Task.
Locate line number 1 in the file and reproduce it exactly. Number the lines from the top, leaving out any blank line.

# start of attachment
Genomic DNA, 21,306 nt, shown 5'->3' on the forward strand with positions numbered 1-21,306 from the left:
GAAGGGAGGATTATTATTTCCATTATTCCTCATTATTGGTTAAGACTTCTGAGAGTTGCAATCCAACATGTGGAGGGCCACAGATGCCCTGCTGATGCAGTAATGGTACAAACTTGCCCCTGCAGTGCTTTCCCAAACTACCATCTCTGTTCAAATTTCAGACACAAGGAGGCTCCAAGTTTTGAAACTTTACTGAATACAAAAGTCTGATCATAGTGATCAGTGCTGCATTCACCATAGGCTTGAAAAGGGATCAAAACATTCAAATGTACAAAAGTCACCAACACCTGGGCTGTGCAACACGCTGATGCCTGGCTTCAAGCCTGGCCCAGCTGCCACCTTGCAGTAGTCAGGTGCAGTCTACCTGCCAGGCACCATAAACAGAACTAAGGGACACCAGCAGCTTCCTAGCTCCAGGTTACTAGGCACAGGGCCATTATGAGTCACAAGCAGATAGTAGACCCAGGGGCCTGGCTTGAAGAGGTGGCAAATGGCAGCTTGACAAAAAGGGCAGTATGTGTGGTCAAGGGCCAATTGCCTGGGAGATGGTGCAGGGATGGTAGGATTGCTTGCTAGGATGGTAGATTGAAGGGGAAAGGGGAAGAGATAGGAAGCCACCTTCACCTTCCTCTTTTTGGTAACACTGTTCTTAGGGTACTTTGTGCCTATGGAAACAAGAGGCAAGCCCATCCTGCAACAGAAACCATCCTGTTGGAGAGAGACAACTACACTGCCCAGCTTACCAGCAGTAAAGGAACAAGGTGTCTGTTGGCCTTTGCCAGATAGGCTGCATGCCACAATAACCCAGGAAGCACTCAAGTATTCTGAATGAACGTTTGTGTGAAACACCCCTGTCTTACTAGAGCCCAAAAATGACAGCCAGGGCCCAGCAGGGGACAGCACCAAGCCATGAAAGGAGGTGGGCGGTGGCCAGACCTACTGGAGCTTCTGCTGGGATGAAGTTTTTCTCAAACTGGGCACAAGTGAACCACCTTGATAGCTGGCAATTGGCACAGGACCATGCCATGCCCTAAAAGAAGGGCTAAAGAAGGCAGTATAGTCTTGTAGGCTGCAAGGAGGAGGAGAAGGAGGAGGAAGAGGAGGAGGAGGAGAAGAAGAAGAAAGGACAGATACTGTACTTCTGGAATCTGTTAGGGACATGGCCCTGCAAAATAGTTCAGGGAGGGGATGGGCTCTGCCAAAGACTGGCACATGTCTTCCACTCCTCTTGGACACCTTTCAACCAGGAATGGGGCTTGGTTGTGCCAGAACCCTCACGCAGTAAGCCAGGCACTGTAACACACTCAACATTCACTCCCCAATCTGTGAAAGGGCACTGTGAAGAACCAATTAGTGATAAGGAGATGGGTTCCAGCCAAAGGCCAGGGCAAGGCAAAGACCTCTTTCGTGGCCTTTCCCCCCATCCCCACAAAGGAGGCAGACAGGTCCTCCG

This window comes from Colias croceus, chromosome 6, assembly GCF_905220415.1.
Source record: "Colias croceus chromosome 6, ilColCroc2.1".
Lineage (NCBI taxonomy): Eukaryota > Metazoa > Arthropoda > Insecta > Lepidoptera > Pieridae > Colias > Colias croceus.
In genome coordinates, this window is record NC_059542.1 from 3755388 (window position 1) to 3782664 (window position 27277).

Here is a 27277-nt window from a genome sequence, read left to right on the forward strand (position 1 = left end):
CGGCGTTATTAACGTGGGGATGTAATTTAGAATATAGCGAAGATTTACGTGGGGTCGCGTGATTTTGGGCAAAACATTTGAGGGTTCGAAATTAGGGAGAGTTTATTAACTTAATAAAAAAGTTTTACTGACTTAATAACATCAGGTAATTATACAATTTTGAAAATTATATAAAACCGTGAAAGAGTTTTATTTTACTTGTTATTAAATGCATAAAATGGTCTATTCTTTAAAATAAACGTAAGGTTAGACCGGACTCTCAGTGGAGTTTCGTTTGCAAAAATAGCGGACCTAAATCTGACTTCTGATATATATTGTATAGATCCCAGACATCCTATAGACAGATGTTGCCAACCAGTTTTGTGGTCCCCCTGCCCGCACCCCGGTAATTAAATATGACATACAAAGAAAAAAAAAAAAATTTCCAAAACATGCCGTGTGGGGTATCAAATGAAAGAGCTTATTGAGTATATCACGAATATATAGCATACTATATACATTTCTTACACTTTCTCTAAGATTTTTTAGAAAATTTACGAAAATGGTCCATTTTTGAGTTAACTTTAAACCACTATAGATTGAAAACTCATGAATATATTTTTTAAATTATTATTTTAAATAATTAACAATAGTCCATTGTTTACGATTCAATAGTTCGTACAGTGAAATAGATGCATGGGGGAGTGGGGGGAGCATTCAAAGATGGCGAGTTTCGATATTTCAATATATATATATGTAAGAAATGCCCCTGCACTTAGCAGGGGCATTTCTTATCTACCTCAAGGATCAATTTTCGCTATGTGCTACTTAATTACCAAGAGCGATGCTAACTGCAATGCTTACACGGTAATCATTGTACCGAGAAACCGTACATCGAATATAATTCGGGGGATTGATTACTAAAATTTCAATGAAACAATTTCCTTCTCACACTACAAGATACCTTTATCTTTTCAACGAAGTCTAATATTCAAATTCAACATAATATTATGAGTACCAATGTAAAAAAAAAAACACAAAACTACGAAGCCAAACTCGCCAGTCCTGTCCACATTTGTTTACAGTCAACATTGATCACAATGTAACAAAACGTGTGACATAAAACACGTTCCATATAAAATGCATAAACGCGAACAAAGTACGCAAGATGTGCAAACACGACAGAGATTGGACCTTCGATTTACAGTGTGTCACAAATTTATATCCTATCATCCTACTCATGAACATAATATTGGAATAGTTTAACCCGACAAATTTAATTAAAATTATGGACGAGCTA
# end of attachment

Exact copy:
Genomic DNA, 21,306 nt, shown 5'->3' on the forward strand with positions numbered 1-21,306 from the left: